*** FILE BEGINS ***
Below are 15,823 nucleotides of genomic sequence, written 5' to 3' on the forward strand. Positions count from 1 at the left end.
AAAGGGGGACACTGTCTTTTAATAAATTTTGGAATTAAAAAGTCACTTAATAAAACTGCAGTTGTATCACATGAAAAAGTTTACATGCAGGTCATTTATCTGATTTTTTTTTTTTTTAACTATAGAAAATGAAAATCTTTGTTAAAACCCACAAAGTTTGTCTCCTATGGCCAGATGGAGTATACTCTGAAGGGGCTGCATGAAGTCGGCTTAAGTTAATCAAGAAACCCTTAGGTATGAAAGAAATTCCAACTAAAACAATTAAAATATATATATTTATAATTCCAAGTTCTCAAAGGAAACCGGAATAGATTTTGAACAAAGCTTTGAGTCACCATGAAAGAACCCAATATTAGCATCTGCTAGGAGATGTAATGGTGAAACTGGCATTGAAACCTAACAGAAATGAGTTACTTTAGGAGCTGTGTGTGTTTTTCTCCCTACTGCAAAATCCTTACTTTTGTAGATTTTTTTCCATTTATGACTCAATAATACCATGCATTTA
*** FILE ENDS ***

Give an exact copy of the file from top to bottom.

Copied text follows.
Below are 15,823 nucleotides of genomic sequence, written 5' to 3' on the forward strand. Positions count from 1 at the left end.
AAAGGGGGACACTGTCTTTTAATAAATTTTGGAATTAAAAAGTCACTTAATAAAACTGCAGTTGTATCACATGAAAAAGTTTACATGCAGGTCATTTATCTGATTTTTTTTTTTTTTAACTATAGAAAATGAAAATCTTTGTTAAAACCCACAAAGTTTGTCTCCTATGGCCAGATGGAGTATACTCTGAAGGGGCTGCATGAAGTCGGCTTAAGTTAATCAAGAAACCCTTAGGTATGAAAGAAATTCCAACTAAAACAATTAAAATATATATATTTATAATTCCAAGTTCTCAAAGGAAACCGGAATAGATTTTGAACAAAGCTTTGAGTCACCATGAAAGAACCCAATATTAGCATCTGCTAGGAGATGTAATGGTGAAACTGGCATTGAAACCTAACAGAAATGAGTTACTTTAGGAGCTGTGTGTGTTTTTCTCCCTACTGCAAAATCCTTACTTTTGTAGATTTTTTTCCATTTATGACTCAATAATACCATGCATTTA